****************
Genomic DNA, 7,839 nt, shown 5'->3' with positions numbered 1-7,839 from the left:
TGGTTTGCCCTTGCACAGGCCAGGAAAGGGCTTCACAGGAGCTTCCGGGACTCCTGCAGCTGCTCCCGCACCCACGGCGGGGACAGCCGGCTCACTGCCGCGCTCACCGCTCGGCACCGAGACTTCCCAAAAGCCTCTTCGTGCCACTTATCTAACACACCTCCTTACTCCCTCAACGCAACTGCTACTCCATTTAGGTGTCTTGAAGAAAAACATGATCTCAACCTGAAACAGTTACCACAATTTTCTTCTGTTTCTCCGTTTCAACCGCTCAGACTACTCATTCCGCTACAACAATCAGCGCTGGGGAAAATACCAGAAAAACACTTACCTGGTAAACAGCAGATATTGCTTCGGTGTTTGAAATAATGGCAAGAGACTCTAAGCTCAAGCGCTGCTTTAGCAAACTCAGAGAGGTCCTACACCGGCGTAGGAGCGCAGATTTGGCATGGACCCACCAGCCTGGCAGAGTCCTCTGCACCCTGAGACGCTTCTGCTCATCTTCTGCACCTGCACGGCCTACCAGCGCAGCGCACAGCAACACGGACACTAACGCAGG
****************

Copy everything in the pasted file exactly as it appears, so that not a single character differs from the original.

Genomic DNA, 7,839 nt, shown 5'->3' with positions numbered 1-7,839 from the left:
TGGTTTGCCCTTGCACAGGCCAGGAAAGGGCTTCACAGGAGCTTCCGGGACTCCTGCAGCTGCTCCCGCACCCACGGCGGGGACAGCCGGCTCACTGCCGCGCTCACCGCTCGGCACCGAGACTTCCCAAAAGCCTCTTCGTGCCACTTATCTAACACACCTCCTTACTCCCTCAACGCAACTGCTACTCCATTTAGGTGTCTTGAAGAAAAACATGATCTCAACCTGAAACAGTTACCACAATTTTCTTCTGTTTCTCCGTTTCAACCGCTCAGACTACTCATTCCGCTACAACAATCAGCGCTGGGGAAAATACCAGAAAAACACTTACCTGGTAAACAGCAGATATTGCTTCGGTGTTTGAAATAATGGCAAGAGACTCTAAGCTCAAGCGCTGCTTTAGCAAACTCAGAGAGGTCCTACACCGGCGTAGGAGCGCAGATTTGGCATGGACCCACCAGCCTGGCAGAGTCCTCTGCACCCTGAGACGCTTCTGCTCATCTTCTGCACCTGCACGGCCTACCAGCGCAGCGCACAGCAACACGGACACTAACGCAGG